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Slovenia: Minister Aims For 'Balanced Tourism'

  • Lindsay Percival-Straunik

Ljubljana, 13 December 1996 (RFE/RL) - There is a joke popular among Slovenes that when God was allocating land to the nations of the world, Slovenia was left out. Lost and alone, the tiny country begged not to be forgotten. God took pity and replied, "Take that piece of the Earth that I have kept for myself."

It is not just Slovenes who enthuse about their country, visitors rarely go home disappointed. With breathtaking Alpine vistas, sparkling lakes and Mediterranean sea in a country half the size of Switzerland, Slovenia is without doubt endowed with some of the finest scenery.

But, where tourism is concerned, having something to offer is only half the battle. The rest is knowing how to manage and promote it.

For Peter Vesenjak, Slovenia's Minister for Tourism, this is not always easy. As he points out, the country has faced an uphill struggle in projecting its image to the outside world as a stable nation free from war. Despite the fact that it escaped major bloodshed during the break-up of Yugoslavia, the tour operators stayed away.

Five years since independence and with peace returning to the Balkans, tourism is picking up again, but with a difference. Vesenjak says that although some of the major tour operators from countries like Great Britain are back, more and more people are coming to Slovenia on short trips from nearby or neighboring countries such as Italy, Austria, Croatia and Germany.

"A large part of our revenue from tourism now comes from visitors on one-day trips. Many people come over for shopping or to gamble in the casinos," says Vesenjak.

His aim now is to achieve, what he calls, "balanced tourism." Mindful of the country's small size and of the necessity to preserve its resources, mass tourism is not a desirable option. Instead, he says, individuals and small groups will be encouraged.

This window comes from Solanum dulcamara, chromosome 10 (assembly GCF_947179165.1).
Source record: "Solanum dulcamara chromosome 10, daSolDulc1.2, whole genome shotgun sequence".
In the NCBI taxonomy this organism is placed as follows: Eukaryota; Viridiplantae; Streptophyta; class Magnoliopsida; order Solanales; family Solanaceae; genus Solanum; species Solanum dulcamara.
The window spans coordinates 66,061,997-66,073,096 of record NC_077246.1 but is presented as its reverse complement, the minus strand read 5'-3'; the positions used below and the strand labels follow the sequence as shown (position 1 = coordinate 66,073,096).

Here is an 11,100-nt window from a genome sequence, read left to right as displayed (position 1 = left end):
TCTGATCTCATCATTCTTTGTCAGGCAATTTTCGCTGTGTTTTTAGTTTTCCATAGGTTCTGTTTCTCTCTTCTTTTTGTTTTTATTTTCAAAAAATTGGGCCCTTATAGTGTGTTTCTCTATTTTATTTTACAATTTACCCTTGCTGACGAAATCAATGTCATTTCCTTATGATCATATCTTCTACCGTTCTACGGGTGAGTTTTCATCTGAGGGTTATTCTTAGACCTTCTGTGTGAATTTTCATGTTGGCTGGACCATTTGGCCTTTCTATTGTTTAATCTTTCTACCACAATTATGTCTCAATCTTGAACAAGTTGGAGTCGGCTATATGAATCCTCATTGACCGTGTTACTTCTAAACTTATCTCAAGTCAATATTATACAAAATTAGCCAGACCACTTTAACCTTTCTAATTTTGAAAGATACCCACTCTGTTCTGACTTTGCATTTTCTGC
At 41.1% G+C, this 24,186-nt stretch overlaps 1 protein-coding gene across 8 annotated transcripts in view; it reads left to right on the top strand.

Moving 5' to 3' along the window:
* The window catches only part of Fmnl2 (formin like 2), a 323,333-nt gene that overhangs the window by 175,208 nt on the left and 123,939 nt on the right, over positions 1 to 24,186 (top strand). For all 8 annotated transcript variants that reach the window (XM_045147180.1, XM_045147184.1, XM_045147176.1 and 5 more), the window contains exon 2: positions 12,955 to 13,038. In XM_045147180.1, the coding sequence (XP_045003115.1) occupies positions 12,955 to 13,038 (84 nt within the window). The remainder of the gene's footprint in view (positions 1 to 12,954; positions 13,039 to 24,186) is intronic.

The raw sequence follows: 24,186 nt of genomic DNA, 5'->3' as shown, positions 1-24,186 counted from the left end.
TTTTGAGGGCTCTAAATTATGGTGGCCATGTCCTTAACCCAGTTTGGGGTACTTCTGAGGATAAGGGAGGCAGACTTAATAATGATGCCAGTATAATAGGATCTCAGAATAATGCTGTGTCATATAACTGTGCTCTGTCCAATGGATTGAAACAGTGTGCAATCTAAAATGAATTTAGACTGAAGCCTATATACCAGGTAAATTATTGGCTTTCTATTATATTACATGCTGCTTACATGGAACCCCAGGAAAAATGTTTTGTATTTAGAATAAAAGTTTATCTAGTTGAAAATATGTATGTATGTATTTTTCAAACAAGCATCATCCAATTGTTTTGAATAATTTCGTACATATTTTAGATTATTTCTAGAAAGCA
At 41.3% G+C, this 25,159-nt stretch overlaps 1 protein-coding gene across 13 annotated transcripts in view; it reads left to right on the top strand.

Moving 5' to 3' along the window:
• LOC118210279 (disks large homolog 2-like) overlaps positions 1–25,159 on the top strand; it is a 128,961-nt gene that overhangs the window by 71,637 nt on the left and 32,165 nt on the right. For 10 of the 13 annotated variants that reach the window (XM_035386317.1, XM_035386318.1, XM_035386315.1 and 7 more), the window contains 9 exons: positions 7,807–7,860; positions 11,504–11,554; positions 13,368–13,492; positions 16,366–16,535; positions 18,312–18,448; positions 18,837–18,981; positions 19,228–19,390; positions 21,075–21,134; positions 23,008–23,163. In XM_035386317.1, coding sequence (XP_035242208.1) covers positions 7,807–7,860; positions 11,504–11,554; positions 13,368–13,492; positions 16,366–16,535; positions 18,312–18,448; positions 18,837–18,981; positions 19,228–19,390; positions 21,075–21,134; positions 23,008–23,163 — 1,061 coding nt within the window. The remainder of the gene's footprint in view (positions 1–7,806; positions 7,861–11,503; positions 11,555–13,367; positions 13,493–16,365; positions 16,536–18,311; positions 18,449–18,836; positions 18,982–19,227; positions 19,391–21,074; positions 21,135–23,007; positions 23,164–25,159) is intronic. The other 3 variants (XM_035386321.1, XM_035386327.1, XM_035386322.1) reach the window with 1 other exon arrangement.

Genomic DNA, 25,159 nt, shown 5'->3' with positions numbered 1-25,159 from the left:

In terms of infrastructure, Slovenia is well ahead compared to other post-communist countries that have suffered decades of neglect. Many hotels and restaurants have already been upgraded and given a new look. But, says Vesenjak, major obstacles remain in the path of development.

Firstly, he says, slow privatization is hindering investment. But more importantly, Vesenjak says, the government itself has been slow to commit funding.

But, despite a small annual budget for tourism of only 2.5 million German marks, progress is being made. Most of the money is being spent on promotional activities. This year the government along with the Chamber of Commerce has set up a new center to coordinate the work.

The material produced by the center -- glossy brochures, databases and now a CD ROM -- ends up in the various Slovene tourist information offices in Europe and the United States. In addition, the ten or so staff who work there take part in over 23 tourism fairs around Europe every year.

And, if the money has not always been forthcoming, Slovenia has had help in developing its technical expertise in promoting tourism from the European Union's PHARE program. Vesenjak says some 4,000 staff at all levels went through the program a few years ago. Many, like himself, participated in exchanges with their counterparts in Italy, Spain, Austria and France.

One of the biggest benefits of the program, says Vesenjak, was in understanding marketing techniques.

"Marketing a product or a company is different from marketing a country or a destination," he says. "We learned many new approaches and new ideas."

Tourism officials have been quick to grasp the implications of new technology. In addition to the many well-designed pages Slovenia already has on the Internet, an on-line reservation system for hotels is planned for next year.

This, officials hope, will help put Slovenia firmly on the tourist map. The challenge in the future will be how to ensure that Slovenia remains, in the words of the latest marketing slogan, a "Green Piece of Europe."

This is part two of a three-part series about Slovenia's transition economy.